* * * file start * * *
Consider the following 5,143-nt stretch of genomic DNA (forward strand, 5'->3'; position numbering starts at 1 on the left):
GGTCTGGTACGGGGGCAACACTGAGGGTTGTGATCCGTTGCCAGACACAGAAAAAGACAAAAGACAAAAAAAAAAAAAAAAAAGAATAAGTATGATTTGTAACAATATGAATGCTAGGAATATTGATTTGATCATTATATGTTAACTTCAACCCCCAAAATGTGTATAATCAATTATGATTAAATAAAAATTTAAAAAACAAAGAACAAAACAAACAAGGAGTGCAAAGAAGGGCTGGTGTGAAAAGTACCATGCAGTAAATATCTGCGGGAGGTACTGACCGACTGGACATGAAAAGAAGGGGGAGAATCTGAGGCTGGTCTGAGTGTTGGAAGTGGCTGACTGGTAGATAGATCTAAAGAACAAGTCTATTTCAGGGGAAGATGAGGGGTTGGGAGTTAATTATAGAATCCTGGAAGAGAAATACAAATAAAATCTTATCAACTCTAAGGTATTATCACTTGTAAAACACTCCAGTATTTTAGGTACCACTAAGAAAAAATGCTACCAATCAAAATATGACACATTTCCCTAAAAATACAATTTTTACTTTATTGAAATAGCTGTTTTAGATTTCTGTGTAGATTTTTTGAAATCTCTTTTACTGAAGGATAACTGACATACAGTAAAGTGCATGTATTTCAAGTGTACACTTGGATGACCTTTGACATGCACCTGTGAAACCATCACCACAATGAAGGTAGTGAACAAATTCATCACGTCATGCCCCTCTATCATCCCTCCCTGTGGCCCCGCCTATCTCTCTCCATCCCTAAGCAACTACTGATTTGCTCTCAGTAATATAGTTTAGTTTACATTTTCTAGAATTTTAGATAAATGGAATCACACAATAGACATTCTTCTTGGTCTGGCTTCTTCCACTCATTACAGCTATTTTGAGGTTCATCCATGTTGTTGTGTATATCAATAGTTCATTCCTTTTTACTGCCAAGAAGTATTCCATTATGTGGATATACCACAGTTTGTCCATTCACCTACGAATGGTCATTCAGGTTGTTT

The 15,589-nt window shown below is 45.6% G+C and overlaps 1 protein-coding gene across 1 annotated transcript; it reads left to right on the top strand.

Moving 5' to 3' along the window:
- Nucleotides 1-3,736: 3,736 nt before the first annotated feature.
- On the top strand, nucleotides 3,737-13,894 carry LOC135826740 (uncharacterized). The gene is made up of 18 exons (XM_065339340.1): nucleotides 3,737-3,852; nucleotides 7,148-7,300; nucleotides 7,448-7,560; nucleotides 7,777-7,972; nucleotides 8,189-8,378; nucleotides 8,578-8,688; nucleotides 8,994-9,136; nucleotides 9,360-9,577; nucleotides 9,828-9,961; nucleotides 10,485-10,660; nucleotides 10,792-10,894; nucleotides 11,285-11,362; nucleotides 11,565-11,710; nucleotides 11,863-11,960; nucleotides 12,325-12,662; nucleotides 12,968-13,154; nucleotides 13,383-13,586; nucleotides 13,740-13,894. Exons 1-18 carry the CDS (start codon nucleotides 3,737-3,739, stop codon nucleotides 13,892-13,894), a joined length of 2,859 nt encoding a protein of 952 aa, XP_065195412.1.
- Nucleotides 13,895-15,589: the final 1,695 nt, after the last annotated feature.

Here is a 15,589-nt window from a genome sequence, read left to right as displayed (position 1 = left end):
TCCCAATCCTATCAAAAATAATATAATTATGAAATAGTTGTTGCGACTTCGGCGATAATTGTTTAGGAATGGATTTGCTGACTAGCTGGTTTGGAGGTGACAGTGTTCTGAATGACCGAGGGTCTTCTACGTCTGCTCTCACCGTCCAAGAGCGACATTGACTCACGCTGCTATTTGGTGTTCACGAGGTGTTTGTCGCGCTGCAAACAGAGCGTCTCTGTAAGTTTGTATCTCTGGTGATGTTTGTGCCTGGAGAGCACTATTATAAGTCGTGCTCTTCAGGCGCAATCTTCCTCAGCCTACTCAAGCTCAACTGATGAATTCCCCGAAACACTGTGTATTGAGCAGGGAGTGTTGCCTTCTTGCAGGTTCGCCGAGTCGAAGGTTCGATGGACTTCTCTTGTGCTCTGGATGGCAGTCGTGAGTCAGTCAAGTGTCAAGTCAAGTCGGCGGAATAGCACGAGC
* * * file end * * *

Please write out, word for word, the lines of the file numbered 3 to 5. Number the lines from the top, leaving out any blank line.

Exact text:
The 15,589-nt window shown below is 45.6% G+C and overlaps 1 protein-coding gene across 1 annotated transcript; it reads left to right on the top strand.

Moving 5' to 3' along the window:
- Nucleotides 1-3,736: 3,736 nt before the first annotated feature.